Mediastinal masses are divided into those that occur in the anterior, middle, and posterior mediastinum. The anterior mediastinum extends from the sternum to the pericardium in the inferior region and from the sternum to the brachiocephalic vessels in the superior region. The middle mediastinum lies between the anterior and posterior mediastinum. The posterior mediastinum is bounded by the pericardium and trachea anteriorly and the vertebral column posteriorly.
Etiology of Mediastinal Masses
In adults, the most common causes of mediastinal masses vary by location:
Anterior mediastinum: Thymomas and lymphomas Overview of Lymphoma Lymphomas are a heterogeneous group of tumors arising in the reticuloendothelial and lymphatic systems. The major types are Hodgkin lymphoma Non-Hodgkin lymphoma See table Comparison of Hodgkin... read more (both Hodgkin and non-Hodgkin)
Middle mediastinum: Lymph node enlargement and vascular masses
Posterior mediastinum: Neurogenic tumors and esophageal abnormalities
For other causes, see figure . Chronic fibrosing mediastinitis (eg, caused by tuberculosis, histoplasmosis) is a rare cause of mediastinal masses.
Some Causes of Mediastinal Masses in Adults
In children, the most common mediastinal masses are neurogenic tumors and cysts. For other causes, see table .
Symptoms and Signs of Mediastinal Masses
Many mediastinal masses are asymptomatic. In general, malignant lesions and masses in children are much more likely to cause symptoms. The most common symptoms are chest pain and weight loss. Lymphomas Overview of Lymphoma Lymphomas are a heterogeneous group of tumors arising in the reticuloendothelial and lymphatic systems. The major types are Hodgkin lymphoma Non-Hodgkin lymphoma See table Comparison of Hodgkin... read more may manifest with fever and weight loss.
In children, mediastinal masses are more likely to cause tracheobronchial compression and stridor or symptoms of recurrent bronchitis Acute Bronchitis Acute bronchitis is inflammation of the tracheobronchial tree, commonly following an upper respiratory infection in the absence of chronic lung disorders. The cause is almost always a viral... read more or pneumonia Overview of Pneumonia Pneumonia is acute inflammation of the lungs caused by infection. Initial diagnosis is usually based on chest x-ray and clinical findings. Causes, symptoms, treatment, preventive measures, and... read more .
Symptoms and signs also depend on location. Large anterior mediastinal masses may cause dyspnea when patients are lying supine. Lesions in the middle mediastinum may compress blood vessels or airways, causing the superior vena cava syndrome Regional spread or airway obstruction. Lesions in the posterior mediastinum may encroach on the esophagus, causing dysphagia Dysphagia Dysphagia is difficulty swallowing. The condition results from impeded transport of liquids, solids, or both from the pharynx to the stomach. Dysphagia should not be confused with globus sensation... read more or odynophagia.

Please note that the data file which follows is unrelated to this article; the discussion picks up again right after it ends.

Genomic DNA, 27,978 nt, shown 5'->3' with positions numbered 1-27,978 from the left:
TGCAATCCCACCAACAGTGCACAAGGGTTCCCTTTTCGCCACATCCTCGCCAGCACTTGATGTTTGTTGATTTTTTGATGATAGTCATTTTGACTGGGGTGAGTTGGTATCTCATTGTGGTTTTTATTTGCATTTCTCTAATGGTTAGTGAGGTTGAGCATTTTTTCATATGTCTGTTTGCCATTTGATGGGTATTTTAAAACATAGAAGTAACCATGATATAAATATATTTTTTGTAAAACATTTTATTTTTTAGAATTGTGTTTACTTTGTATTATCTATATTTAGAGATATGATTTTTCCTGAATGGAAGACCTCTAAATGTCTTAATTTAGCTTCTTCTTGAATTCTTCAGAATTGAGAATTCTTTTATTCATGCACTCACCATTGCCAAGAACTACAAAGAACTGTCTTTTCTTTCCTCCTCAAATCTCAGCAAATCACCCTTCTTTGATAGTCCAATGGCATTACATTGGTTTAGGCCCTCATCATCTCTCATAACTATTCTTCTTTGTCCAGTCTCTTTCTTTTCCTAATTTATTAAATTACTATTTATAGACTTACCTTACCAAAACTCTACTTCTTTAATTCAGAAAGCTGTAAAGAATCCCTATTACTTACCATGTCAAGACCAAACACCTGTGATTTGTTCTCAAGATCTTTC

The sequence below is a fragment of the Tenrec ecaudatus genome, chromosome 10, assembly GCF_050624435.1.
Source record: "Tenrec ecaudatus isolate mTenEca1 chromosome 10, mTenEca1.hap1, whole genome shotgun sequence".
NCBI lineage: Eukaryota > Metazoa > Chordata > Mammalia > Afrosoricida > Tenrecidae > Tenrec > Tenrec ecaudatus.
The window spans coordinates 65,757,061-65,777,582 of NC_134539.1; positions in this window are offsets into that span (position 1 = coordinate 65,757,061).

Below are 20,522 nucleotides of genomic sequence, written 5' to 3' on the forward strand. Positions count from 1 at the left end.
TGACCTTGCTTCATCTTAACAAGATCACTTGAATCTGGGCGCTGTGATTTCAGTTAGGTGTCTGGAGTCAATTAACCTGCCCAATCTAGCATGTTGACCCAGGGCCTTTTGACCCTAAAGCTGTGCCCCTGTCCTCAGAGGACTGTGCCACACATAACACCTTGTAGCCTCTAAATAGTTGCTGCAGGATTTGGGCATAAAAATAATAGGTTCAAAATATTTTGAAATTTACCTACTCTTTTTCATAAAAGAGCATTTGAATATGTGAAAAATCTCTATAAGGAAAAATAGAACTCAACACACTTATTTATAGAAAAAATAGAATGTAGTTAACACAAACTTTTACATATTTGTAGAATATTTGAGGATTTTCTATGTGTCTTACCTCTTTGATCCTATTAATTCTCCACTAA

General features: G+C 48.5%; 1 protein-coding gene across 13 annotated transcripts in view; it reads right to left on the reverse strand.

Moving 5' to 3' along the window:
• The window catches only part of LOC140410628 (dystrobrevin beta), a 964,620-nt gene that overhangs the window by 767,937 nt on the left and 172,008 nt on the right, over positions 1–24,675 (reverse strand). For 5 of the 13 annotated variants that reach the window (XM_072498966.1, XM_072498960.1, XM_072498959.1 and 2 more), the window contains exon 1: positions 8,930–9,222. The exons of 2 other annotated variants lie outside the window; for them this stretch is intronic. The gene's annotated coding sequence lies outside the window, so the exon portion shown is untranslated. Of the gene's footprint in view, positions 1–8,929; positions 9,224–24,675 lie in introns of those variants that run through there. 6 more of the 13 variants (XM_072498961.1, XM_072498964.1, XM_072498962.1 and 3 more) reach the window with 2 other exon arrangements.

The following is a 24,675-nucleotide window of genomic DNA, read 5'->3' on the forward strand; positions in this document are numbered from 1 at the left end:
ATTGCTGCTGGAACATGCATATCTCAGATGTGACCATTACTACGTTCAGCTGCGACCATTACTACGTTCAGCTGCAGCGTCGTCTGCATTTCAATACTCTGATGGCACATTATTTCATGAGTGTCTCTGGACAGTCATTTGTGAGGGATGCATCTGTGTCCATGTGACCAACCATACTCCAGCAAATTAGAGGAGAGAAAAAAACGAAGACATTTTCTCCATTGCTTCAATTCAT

Diagnosis of Mediastinal Masses
CT and sometimes MRI
Sometimes tissue examination
Mediastinal masses are most often incidentally discovered on chest x-ray or other imaging tests during an examination for chest symptoms. Additional diagnostic testing, usually imaging and biopsy, is indicated to determine etiology.
CT with IV contrast is the most valuable imaging technique. With thoracic CT, normal variants and benign tumors, such as fat- and fluid-filled cysts, can be distinguished from other processes. An MRI is done if the structure is cystic. MRI may be useful in determining whether the mass is compressing or invading adjacent structures.
A definitive diagnosis can be obtained for many mediastinal masses with needle aspiration or needle biopsy Transthoracic Needle Biopsy Transthoracic needle biopsy of thoracic or mediastinal structures uses a cutting needle to aspirate a core of tissue for histologic analysis. Transthoracic needle biopsy is done to evaluate... read more . Fine-needle aspiration techniques usually suffice for carcinomatous lesions, but a cutting-needle biopsy should be done to provide sufficient tissue for diagnostic analysis whenever lymphoma, thymoma, or a neural mass is suspected.
If ectopic thyroid tissue is considered a cause, thyroid-stimulating hormone is measured.
Surgical excision is done when there is high suspicion of malignancy based on results of imaging or other tests and when complete resection can be achieved.
Treatment of Mediastinal Masses
Depends on cause
Treatment depends on etiology.
Some benign lesions, such as pericardial cysts, can be observed. Most malignant tumors should be removed surgically, but some, such as lymphomas, are best treated with chemotherapy.
Granulomatous disease such as tuberculosis Tuberculosis (TB) Tuberculosis is a chronic, progressive mycobacterial infection, often with an asymptomatic latent period following initial infection. Tuberculosis most commonly affects the lungs. Symptoms include... read more or histoplasmosis Histoplasmosis Histoplasmosis is a pulmonary and hematogenous disease caused by Histoplasma capsulatum; it is often chronic and usually follows an asymptomatic primary infection. Symptoms are those... read more should be treated with the appropriate antimicrobial medication.
In adults, thymomas and lymphomas (both Hodgkin and non-Hodgkin) are the most common anterior lesions, lymph node enlargement and vascular masses are the most common middle lesions, and neurogenic tumors and esophageal abnormalities are the most common posterior lesions.
In children, the most common mediastinal masses are neurogenic tumors and cysts.
The most common symptoms are chest pain and weight loss, but many masses are asymptomatic.
Obstructive respiratory symptoms and systemic symptoms can occur in children and rarely in adults.
CT with IV contrast is the most valuable imaging technique.
Treatment depends on the etiology of the mass.